On Tuesday, the Isle of Wight College Travel and Tourism students embarked on a day trip to explore some of the most popular heritage tourist attractions in England. The itinerary included Stonehenge, Bath, and Salisbury, all of which offer a rich and fascinating history that attract thousands of tourists every year. The trip was aimed at helping the students understand the key features of heritage tourist attractions, their ownership and sources of funding, location and access, on-site products and services, target markets, and accessibility.

The day started early at 07.10, as the students boarded the 08.00 Yarmouth Ferry to Lymington. The journey through the New Forest was picturesque, with the added bonus of sighting some of the wild horses, cows, and donkeys that call this area home. The first stop of the day was Stonehenge, a prehistoric monument that dates back over 5,000 years. The students were tasked with researching the key features of different heritage tourist attractions and analysing their ownership and funding sources. The site provided a great example of how historic and archaeological sites can be maintained and presented to the public for educational purposes.

The second stop of the day was the beautiful city of Bath, where the students had the opportunity to practice their tour guiding skills. They took turns leading the group to different sites of interest, such as the Royal Crescent, Pulteney Bridge, and Bath Abbey. This experience helped them develop their communication skills and understand the importance of catering to different target markets. The highlight of the visit to Bath was undoubtedly the Roman Baths, which provided a fascinating insight into the daily lives of the Romans who once inhabited the city.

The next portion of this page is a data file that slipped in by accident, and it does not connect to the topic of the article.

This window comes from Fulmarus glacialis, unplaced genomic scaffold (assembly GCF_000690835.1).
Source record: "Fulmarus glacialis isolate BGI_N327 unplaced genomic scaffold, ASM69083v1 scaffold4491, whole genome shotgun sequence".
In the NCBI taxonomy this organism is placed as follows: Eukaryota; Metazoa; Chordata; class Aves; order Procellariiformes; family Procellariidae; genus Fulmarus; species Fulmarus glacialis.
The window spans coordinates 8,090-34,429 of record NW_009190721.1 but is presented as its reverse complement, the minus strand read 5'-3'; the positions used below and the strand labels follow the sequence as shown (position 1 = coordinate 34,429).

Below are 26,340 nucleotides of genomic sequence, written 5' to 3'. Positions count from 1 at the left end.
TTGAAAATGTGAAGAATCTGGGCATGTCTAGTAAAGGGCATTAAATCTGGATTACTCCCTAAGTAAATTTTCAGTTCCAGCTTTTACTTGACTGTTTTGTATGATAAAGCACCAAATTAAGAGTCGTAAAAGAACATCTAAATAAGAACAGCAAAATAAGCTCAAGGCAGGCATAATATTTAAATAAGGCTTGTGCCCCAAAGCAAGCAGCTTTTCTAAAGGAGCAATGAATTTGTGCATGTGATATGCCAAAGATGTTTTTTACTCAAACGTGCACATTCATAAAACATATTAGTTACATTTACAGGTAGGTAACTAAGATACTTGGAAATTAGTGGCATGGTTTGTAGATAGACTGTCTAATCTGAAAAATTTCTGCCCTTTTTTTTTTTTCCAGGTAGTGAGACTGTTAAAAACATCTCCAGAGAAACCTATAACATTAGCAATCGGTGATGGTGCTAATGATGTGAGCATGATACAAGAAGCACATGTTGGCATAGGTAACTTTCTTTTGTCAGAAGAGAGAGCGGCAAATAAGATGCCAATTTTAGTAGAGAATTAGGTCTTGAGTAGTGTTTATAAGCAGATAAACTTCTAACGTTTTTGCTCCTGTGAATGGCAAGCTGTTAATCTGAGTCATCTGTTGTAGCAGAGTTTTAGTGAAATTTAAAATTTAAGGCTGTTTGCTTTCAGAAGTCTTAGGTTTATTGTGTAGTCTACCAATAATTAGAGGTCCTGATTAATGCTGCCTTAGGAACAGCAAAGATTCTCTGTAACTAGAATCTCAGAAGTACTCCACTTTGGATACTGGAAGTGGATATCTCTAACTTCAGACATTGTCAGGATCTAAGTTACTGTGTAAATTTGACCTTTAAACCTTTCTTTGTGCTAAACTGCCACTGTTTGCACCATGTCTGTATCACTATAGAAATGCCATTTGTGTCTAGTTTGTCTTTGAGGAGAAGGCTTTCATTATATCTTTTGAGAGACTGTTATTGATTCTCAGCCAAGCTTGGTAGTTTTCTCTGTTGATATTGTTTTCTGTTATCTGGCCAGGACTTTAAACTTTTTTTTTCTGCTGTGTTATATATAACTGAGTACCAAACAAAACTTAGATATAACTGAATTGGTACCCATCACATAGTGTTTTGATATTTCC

After a leisurely lunch in one of the city's many cafes, the group headed to their final destination, Salisbury Cathedral. However, the weather had other ideas, and a sudden storm broke out, with thunder and lightning lighting up the sky. Undeterred, the students bravely made their way to the cathedral, which was awe-inspiring, even in the pouring rain. The students were able to explore the impressive architecture and stunning stained glass windows, which provided a great example of how monuments can be preserved for future generations.

All in all, the day trip was a huge success, providing the students with a comprehensive understanding of the key features of heritage tourist attractions. The trip also helped the students appreciate the importance of maintaining and preserving our historical sites for future generations. As the group boarded the ferry back to Yarmouth, they reflected on the busy 12 hours, having experienced some of England's most iconic destinations.